Parliament Diary: A Missing Invitation, a Flight to Catch

The Wire brings you a breakdown of what’s going on in parliament – up front and behind the scenes.

(Clockwise from left) Ahmed Patel, Arun Jaitely, Sharad Yadav and Hamid Ansari have all been part of the discussions. Credit: PTI

(Clockwise from left) Ahmed Patel, Arun Jaitely, Sharad Yadav and Hamid Ansari have all been part of the discussions. Credit: PTI

The fallout between Bihar chief minister Nitish Kumar and senior JD(U) leader Sharad Yadav is becoming more serious by the day. Yadav is unhappy with Nitish’s decision to align with the BJP and form a coalition government with the saffron brigade in Bihar. Two days ago, Sharad Yadav voted with the opposition in the Rajya Sabha against the NDA.

It has now been learnt that Nitish has written to Rajya Sabha chairman Hamid Ansari removing Yadav from his post as JD(U) chief in the Upper House. It is expected that more MPs will leave with Yadav once there is a split.

For the moment, Yadav is keeping mum and refusing to divulge his plans. But close confidantes of the leader in Patna say that he is planning to float his own party. He is also likely to tour Bihar from August 9 and join opposition parties in the Sanjhi Virasat programme on August 17.

Ansari is unlikely to act upon the Nitish letter, say sources, since his term is all but over. It will be left to the new chairman to take a call on the matter.


Speaking of Ansari, the fact that he was not invited to the inaugural of the new parliament annexe building, which was inaugurated by the prime minister just yesterday, has raised eyebrows. The new building has come up in the parliament house compound.

The Rajya Sabha secretary general has written a letter to the speaker of the Lok Sabha asking why Ansari was not invited. The building is as much a part of the Lok Sabha as it is the Rajya Sabha, and the decision to ignore the outgoing Rajya Sabha chairman and the deputy chairman has not gone down well with opposition parties. They say that such behaviour and actions do not augur well for democracy and smacks of complete authoritarianism. In terms of protocol, it is the vice president who is more senior than the speaker Lok Sabha.

The speaker is hosting a farewell dinner for the vice president this evening, which, interestingly, is not being attended by leader of the house Arun Jaitley.

The tradition is that the chairman attends house sessions only for question hour, and if the prime minister is speaking. But there is a great deal of speculation that with Venkaiah Naidu in the chair, he may be spending more time in the there running the house than many of his predecessors.


The new vice president of India will be elected on August 5, a Saturday. Shiv Sena MPs, who are keen to leave Delhi at the earliest, have booked themselves on the 11:30 am flight back to Mumbai on Saturday morning. They reckon they will arrive early – be the first in the queue, vote and then quickly leave for the airport to catch their flight.

But much to their astonishment, they have been informed by parliament house staff that no MP will be allowed to vote till Prime Minister Narendra Modi has cast his vote.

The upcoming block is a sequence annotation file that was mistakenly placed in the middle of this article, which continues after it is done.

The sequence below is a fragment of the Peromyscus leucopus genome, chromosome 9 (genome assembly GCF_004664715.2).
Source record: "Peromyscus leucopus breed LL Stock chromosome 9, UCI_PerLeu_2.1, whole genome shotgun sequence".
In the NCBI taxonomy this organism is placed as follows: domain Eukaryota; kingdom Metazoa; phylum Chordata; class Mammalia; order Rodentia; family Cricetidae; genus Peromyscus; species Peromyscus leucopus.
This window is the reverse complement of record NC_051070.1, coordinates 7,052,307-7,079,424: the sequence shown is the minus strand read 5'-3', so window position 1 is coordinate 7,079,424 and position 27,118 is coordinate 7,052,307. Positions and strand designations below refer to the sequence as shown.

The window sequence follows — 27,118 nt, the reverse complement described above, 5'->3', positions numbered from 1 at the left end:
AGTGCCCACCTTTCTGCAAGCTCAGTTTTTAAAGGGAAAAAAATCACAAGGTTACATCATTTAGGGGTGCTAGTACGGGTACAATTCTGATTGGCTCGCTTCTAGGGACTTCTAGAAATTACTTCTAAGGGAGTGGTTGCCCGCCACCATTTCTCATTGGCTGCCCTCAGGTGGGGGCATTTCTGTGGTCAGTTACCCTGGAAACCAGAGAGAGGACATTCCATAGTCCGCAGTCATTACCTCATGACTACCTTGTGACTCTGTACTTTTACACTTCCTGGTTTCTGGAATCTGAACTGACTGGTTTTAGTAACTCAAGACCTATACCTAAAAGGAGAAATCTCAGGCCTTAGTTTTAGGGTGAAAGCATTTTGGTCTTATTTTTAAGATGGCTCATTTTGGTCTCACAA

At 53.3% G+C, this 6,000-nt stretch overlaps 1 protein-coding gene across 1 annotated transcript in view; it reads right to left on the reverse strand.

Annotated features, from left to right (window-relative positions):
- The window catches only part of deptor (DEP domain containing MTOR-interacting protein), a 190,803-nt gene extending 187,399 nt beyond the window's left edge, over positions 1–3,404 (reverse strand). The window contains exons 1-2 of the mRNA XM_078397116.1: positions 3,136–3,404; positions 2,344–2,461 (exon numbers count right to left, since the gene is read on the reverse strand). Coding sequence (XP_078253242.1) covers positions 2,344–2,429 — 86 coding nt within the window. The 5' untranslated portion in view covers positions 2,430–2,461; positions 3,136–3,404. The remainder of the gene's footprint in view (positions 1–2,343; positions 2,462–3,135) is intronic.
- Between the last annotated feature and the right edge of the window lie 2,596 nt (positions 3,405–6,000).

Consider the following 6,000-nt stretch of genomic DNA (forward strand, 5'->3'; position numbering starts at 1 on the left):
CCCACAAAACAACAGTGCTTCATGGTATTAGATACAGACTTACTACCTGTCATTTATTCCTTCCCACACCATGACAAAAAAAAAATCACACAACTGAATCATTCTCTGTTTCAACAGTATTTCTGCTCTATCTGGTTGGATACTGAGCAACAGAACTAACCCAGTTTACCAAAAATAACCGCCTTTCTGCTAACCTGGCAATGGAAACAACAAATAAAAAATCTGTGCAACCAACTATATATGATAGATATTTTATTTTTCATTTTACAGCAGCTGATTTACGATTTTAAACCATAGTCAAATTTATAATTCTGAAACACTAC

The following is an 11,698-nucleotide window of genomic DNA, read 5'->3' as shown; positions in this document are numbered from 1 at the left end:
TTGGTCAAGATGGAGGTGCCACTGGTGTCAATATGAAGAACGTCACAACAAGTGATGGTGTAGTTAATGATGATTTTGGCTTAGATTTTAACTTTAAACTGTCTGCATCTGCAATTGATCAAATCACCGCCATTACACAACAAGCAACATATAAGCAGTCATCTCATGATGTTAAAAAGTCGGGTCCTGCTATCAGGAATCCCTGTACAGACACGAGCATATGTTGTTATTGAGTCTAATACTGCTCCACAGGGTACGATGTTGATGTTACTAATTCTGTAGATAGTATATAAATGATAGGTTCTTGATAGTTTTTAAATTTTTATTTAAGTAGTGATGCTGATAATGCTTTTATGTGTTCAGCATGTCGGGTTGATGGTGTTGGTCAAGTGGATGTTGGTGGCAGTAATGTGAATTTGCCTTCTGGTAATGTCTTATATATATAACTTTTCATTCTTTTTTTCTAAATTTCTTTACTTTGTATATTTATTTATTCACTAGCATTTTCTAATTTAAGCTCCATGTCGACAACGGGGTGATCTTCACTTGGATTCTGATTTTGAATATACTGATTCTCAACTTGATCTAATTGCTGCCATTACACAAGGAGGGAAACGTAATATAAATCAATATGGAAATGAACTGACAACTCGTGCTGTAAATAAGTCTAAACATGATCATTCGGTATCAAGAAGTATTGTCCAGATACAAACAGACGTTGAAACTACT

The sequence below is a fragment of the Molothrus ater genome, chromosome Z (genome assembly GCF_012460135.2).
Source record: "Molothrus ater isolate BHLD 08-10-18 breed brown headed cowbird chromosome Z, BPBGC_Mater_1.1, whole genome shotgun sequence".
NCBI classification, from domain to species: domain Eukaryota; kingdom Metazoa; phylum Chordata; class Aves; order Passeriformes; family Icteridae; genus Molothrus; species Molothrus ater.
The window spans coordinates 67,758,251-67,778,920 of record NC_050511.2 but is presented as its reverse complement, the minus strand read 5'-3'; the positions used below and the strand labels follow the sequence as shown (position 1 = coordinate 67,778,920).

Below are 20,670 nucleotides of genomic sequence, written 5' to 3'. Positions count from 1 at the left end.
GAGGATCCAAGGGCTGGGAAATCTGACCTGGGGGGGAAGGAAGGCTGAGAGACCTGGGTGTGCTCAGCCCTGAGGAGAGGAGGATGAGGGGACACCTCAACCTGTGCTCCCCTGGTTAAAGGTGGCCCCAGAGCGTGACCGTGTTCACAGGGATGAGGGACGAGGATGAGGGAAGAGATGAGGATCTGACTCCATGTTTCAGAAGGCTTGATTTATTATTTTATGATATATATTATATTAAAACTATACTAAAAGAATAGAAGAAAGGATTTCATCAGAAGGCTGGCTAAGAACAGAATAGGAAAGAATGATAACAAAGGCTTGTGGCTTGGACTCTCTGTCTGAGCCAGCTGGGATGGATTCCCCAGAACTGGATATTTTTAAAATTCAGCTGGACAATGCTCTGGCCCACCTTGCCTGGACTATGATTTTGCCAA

In probably the first decision of this kind ever, the prime minister has directed that he will be the first to cast his vote and other MPs will be able to vote only after him. It is not clear whether this is because this is the first time that the BJP is getting a vice president of its own.

The Shiv Sena MPs are livid. They do not known when the prime minister will come to vote. If he is delayed, they will miss their flight. The angry MPs are planning to take up the matter with the concerned decision makers.


Treasury benches in both the Lok Sabha and the Rajya Sabha are chock full of MPs ever since they got a dressing down from the prime minister and the BJP president. We’re now seeing full attendance; one MP who is normally not present admitted that he has made it a point to be present in the house and central hall.


Interestingly, the BJP leadership has also had a change of heart over bringing in NOTA in the Rajya Sabha elections.

Amit Shah has apparently told senior BJP leaders that the party should oppose the move, after the Congress created a big issue around it and approached the Supreme Court. “The shoe can pinch on the other foot also,” said a leader, suggesting that things do not remain the same forever.

Much of the discussion in parliament was over Ahmed Patel and the desperation with which the BJP is trying to defeat him. The raids on a senior Congress leader and minister from Karnataka D.K. Shiv Kumar, using the CRPF, was the talk of MPs both from the ruling party and the opposition.

Arun Jaitley said in the House that Shiv Kumar was seen tearing papers when the IT sleuths entered his room at the resort where the Gujarat MLAs are staying to ‘escape’ being poached by the BJP. Jaitley said that no attempt was made to either enter the rooms of these MLAs or to speak to them.

But the leader of the Congress in the Lok Sabha, Mallikarjun Kharge, who is a senior leader from Karnataka, said that Arun Jaitley was being ‘economical’ with the truth. He said that according to his information, at least four MLAs were approached and spoken to, and the investigators entered their rooms.

When the media wanted to know whether a privilege motion would be moved against Jaitley, Kharge and Jairam Ramesh said this was not the first time that Jaitley had skirted the truth.

The Ahmed Patel saga is likely to continue, since the Rajya Sabha elections in Gujarat are still six days away. They are to be held on August 8.

Renu Mittal is an independent journalist.